But Always Will Be is far from a text of despair; each story is confident about the personal and communal rewards that come from labouring for Country and kin. Midway through the collection, in ‘Fire Bug’, a storm builds over a fire ranger camp. Lightning strikes a eucalyptus tree, flames pour out of its heart. A young camper stands mesmerised by the sight. Outside the camp, he’s branded a pyromaniac. Inside, older Bundjalung rangers notice his spark. ‘You could be a ranger one day,’ they tell him. There is only one catch: ‘You need to learn about fire properly first.’

This is the collection’s law. In Saunders’ worlds, no bounty comes without responsibility, and no responsibility comes without working hard for your people. ‘Whatever we paint we relate to, and whatever we relate to we are responsible for,’ one character is advised by a vision of her elders.

Each story is confident about the personal and communal rewards that come from labouring for Country and kin.

Saunders appears to hold herself to this standard; in her epilogue, after affirming her kinship to the Tweed Gooris, she writes, ‘My cultural responsibilities informed my ethical imperative to write these stories.’ The effort she has put into respectfully gathering community knowledge and extrapolating her own doctoral studies is clear. Sometimes, this manifests as characters engaging in formal dialectics. But these didactic turns are not uncommon in gatherings of politicised peoples. They are a natural consequence of community structures that keep its elders and youths in close contact to facilitate the transmission of vital knowledge and a well-earned reprimand. For example, in ‘Blood and Soil’ youngsters debate sovereignty, electoral politics in the Tweed and impending mining developments while their elders supervise, ‘thrilled to hear these young minds yarning with such nuance’.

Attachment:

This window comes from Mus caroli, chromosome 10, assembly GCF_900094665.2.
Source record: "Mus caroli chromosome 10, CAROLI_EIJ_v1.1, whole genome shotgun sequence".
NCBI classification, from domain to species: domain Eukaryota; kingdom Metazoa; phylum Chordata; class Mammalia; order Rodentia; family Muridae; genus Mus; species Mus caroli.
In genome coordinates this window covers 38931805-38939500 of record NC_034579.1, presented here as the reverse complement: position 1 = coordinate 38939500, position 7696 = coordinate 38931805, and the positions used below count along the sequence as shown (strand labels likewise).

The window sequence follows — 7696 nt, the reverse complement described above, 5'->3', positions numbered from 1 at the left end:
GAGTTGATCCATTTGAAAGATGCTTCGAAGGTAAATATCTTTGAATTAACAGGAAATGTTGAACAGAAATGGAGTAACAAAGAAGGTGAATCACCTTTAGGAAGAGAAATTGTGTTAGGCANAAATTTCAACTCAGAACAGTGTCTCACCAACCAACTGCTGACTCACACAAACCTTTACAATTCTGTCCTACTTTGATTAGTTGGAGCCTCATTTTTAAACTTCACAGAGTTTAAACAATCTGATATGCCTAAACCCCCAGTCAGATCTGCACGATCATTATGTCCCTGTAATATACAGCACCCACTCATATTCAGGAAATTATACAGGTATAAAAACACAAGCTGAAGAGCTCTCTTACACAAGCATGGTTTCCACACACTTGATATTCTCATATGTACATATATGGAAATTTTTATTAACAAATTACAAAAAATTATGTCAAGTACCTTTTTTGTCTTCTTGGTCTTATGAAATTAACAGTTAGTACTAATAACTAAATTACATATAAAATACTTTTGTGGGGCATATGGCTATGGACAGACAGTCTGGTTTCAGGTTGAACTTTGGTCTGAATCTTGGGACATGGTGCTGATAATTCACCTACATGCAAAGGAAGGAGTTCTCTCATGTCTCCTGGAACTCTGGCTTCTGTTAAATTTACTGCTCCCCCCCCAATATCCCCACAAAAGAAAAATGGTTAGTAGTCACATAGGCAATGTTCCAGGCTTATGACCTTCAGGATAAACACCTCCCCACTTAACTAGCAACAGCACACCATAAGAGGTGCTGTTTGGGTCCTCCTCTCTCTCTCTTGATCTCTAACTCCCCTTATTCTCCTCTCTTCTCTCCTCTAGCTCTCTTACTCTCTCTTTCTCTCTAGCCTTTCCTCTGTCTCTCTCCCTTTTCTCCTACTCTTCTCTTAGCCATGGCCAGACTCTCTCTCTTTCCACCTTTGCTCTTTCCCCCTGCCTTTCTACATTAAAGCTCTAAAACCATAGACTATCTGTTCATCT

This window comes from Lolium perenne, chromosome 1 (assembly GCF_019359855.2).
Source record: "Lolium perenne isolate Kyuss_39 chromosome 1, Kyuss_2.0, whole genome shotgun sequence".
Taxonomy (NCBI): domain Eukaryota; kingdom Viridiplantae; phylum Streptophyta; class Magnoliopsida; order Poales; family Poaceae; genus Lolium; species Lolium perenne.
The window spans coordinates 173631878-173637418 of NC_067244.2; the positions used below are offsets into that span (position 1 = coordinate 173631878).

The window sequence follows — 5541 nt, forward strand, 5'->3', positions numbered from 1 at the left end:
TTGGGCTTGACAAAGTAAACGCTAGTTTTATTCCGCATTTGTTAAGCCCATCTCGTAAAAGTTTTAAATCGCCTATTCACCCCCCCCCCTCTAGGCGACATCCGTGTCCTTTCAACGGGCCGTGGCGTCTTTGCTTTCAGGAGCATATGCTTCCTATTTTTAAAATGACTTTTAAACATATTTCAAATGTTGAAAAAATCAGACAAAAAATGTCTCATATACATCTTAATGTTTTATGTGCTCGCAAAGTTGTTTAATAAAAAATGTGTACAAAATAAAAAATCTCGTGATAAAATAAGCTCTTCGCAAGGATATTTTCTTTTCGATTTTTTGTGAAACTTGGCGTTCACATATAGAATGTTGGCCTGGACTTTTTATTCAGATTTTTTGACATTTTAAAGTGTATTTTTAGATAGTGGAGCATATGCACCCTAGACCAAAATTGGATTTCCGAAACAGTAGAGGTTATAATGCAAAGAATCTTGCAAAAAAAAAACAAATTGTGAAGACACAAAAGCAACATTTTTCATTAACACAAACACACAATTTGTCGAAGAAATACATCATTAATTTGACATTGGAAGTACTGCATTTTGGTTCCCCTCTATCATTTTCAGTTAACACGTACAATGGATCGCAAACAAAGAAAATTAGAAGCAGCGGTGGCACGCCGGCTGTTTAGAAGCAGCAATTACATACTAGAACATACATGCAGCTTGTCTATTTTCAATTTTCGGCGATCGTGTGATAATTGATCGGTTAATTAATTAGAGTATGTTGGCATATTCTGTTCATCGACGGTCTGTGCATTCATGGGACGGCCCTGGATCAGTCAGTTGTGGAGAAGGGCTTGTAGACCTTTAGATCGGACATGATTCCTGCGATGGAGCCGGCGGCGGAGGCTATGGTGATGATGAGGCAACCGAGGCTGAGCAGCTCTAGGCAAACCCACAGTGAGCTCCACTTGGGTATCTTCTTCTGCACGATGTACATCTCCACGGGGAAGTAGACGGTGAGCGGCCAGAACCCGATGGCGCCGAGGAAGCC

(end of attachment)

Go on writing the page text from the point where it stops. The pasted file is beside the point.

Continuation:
Ideological clashes within community keep Saunders’ collection from utopia, a genre explicitly rejected even by the collection’s most idyllic story, ‘Tweed Sanctuary Tour’: ‘We’re not just here to look after you, you’re here to rebuild and work. No, this is not utopia, and we don’t want that.’ The more ethically ambiguous worlds in Always Will Be are also the more intriguing. In one future, Goori resistance orders all local colonisers: ‘Erase yourselves!’ After public hangings, a young resistance leader watches majestically over the new order; meanwhile, his father is ‘turning in his grave’.

In another story, some teens are trapped in a girls’ home reminiscent of a mission school. When it is revealed that their whole entrapment was a virtual reality simulation designed to test leadership skills, the girls protest they have been traumatised. Elders justify every objection, claiming the test was voluntary, but the girls can’t remember agreeing to participate. Like Dostoyevsky’s Grand Inquisitor, the back-and-forth rings existential, asking ‘Why would we be created to suffer?’